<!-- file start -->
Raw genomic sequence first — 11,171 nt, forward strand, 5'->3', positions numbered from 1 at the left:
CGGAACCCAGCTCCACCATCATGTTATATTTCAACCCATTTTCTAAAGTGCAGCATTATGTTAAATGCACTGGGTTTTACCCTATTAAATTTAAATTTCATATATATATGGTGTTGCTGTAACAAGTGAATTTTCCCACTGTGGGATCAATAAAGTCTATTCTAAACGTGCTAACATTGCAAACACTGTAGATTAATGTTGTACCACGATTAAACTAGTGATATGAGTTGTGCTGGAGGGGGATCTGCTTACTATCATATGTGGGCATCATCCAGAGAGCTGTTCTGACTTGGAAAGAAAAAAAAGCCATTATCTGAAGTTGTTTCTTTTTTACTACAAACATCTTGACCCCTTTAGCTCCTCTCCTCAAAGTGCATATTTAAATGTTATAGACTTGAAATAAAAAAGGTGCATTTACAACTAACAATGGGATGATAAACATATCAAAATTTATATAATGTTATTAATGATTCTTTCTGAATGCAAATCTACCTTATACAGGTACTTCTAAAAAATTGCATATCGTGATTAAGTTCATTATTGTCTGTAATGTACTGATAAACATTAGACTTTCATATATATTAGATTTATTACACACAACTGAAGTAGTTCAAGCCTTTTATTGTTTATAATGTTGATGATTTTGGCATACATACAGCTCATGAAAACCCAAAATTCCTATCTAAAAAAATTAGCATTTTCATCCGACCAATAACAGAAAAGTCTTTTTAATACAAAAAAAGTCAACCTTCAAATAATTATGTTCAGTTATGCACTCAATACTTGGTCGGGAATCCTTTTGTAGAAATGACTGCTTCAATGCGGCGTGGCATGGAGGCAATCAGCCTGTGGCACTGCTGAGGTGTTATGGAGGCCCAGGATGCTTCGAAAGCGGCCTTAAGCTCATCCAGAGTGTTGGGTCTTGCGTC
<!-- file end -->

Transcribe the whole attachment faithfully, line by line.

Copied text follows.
Raw genomic sequence first — 11,171 nt, forward strand, 5'->3', positions numbered from 1 at the left:
CGGAACCCAGCTCCACCATCATGTTATATTTCAACCCATTTTCTAAAGTGCAGCATTATGTTAAATGCACTGGGTTTTACCCTATTAAATTTAAATTTCATATATATATGGTGTTGCTGTAACAAGTGAATTTTCCCACTGTGGGATCAATAAAGTCTATTCTAAACGTGCTAACATTGCAAACACTGTAGATTAATGTTGTACCACGATTAAACTAGTGATATGAGTTGTGCTGGAGGGGGATCTGCTTACTATCATATGTGGGCATCATCCAGAGAGCTGTTCTGACTTGGAAAGAAAAAAAAGCCATTATCTGAAGTTGTTTCTTTTTTACTACAAACATCTTGACCCCTTTAGCTCCTCTCCTCAAAGTGCATATTTAAATGTTATAGACTTGAAATAAAAAAGGTGCATTTACAACTAACAATGGGATGATAAACATATCAAAATTTATATAATGTTATTAATGATTCTTTCTGAATGCAAATCTACCTTATACAGGTACTTCTAAAAAATTGCATATCGTGATTAAGTTCATTATTGTCTGTAATGTACTGATAAACATTAGACTTTCATATATATTAGATTTATTACACACAACTGAAGTAGTTCAAGCCTTTTATTGTTTATAATGTTGATGATTTTGGCATACATACAGCTCATGAAAACCCAAAATTCCTATCTAAAAAAATTAGCATTTTCATCCGACCAATAACAGAAAAGTCTTTTTAATACAAAAAAAGTCAACCTTCAAATAATTATGTTCAGTTATGCACTCAATACTTGGTCGGGAATCCTTTTGTAGAAATGACTGCTTCAATGCGGCGTGGCATGGAGGCAATCAGCCTGTGGCACTGCTGAGGTGTTATGGAGGCCCAGGATGCTTCGAAAGCGGCCTTAAGCTCATCCAGAGTGTTGGGTCTTGCGTC